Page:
Self-kindness isn’t weakness, my friends. It may be the best strength you have.
I was reading a pretty interesting piece on Medium about the effects of music on your brain, especially when trying to do focused work. I decided to research a few of the artists mentioned and Spotify greatly assisted with finding other related artists. Hence, I present for your consideration (and following, if you so choose) “Fierce & Mighty: The Work Chill Mix”. Fancy, right? I even was able to upload my F&M logo, which was wicked sweet.
Open to suggestions if anyone has them, but give it a listen the next time you are working, reading or studying. I enjoyed it quite a bit while working yesterday and I have become a big fan of music while I work (especially when I am in the office since it’s a total cube farm).
It’s interesting how we can feel like we hit a point where we’ve arrived and that it’s a destination with some kind of permanence. Whether this be arriving at a state in our relationships and with love or with happiness or job success. That arriving means it will be like “this” going forward… but really, the maintenance to stay in that place (or close to it) is quite different from the journey to get there.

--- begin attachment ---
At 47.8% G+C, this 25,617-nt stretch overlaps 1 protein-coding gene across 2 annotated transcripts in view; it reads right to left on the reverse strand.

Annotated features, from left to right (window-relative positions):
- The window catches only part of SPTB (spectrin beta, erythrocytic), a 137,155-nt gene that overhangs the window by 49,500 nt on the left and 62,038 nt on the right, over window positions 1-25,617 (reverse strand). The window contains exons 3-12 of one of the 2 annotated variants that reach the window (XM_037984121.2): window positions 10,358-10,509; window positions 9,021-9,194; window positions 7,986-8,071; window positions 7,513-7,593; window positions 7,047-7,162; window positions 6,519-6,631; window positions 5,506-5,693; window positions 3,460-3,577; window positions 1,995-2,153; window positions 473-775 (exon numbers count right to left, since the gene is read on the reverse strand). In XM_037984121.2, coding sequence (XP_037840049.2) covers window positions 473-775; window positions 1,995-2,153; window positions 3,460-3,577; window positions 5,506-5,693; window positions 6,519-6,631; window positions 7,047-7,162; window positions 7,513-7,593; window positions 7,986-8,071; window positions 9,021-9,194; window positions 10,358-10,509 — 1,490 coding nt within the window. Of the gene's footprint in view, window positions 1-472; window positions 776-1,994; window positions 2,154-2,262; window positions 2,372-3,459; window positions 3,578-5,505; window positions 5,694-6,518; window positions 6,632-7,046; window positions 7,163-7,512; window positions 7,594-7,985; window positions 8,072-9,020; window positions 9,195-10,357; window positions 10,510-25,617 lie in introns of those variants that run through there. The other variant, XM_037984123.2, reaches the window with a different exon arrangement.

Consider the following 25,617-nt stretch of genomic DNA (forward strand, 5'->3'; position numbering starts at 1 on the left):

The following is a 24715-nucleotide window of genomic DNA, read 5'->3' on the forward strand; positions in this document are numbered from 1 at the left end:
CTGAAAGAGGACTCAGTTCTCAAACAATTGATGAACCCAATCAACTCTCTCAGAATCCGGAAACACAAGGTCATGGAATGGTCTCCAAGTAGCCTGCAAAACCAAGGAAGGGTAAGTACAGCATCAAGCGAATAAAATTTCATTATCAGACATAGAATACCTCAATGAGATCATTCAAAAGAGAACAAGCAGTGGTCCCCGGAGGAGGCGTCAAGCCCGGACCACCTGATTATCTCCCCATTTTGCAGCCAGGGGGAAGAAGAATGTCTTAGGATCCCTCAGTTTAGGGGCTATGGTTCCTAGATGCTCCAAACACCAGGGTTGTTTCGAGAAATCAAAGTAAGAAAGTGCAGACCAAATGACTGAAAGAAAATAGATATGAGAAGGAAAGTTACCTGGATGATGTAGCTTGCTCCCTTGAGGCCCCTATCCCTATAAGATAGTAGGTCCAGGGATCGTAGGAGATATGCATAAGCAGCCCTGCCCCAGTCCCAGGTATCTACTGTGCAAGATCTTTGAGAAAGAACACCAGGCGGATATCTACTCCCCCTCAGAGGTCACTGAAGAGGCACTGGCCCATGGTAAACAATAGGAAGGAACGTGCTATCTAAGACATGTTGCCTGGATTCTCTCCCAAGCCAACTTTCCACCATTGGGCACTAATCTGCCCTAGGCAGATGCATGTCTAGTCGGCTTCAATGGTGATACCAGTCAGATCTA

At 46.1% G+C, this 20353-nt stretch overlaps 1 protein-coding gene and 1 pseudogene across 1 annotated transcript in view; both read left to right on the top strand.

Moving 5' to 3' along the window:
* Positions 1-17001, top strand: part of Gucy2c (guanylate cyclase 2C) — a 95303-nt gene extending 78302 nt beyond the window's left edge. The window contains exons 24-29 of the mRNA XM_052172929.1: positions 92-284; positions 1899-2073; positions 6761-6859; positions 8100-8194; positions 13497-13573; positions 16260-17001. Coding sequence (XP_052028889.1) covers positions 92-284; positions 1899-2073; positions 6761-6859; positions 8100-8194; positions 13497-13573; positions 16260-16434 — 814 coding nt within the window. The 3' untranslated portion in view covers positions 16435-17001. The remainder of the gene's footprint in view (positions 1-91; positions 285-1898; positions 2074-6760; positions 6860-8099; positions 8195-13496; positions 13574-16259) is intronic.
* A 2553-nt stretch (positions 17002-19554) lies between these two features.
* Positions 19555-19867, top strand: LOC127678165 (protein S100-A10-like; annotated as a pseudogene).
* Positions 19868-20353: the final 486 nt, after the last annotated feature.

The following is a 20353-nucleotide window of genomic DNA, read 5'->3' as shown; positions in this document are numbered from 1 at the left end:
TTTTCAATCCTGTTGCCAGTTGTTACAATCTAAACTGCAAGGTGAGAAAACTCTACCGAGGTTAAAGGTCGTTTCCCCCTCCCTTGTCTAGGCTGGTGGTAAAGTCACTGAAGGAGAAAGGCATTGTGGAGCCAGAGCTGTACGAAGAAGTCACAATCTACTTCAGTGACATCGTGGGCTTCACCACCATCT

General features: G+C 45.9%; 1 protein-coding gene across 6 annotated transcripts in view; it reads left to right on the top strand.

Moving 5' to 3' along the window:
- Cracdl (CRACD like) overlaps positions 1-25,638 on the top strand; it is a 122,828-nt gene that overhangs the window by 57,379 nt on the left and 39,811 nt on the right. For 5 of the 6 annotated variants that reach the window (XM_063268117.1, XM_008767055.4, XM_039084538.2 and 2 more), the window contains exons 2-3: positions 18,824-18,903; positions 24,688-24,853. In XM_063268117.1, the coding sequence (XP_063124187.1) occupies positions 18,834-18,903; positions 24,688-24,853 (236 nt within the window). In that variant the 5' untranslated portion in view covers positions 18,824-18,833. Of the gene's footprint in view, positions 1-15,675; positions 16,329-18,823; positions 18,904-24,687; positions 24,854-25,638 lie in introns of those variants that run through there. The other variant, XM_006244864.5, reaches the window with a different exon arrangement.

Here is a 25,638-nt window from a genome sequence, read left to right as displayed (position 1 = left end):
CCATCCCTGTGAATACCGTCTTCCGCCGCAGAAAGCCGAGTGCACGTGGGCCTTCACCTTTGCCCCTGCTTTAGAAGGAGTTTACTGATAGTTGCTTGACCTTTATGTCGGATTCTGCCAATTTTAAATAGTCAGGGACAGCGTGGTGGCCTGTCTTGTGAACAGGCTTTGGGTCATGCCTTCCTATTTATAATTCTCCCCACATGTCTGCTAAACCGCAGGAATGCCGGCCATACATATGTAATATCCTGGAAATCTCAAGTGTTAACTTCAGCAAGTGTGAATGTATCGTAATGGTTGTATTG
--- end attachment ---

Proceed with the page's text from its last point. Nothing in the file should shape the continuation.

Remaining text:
Some video fun I made for y’all during my lunch break while snacking on a chicken patty… or two.
I’m not sure when the exact moment hit me, to be honest with you. The great epiphanies in life, while radical and perspective changing, can often sneak up on you over a period of time before you suddenly have it all up in your face with complete and utter clarity. But this happened to me… when I realized Taylor Swift is a Stoic.
Oh sure, even as I sit in front of my computer and type these words out in a blog post that is only at its outset, I can sense your total skepticism in the future and across the Interwebz. But that’s my magical superpower…umm, pre-guessing skepticism. Yeah, I got it… it’s not adamantium claws or super strength or anything wicked cool like that, but we seldom get to choose such things, OK? I make the best use of the gifts bestowed upon me.
See, I’ve been rather enamored with the lessons set forth by Marcus Aurelius in his timeless Meditations (my favorite translations thus far being this one) and recently began reading “The Obstacle is the Way” by Ryan Holiday, a more modern take on applying the wisdom of the Stoics to the modern day notion of using your trials, failures and obstacles as the means to personal success. Nothing quite like using ideas developed more than 2,000 years ago to tackle things in our hyper-connected world of today, right?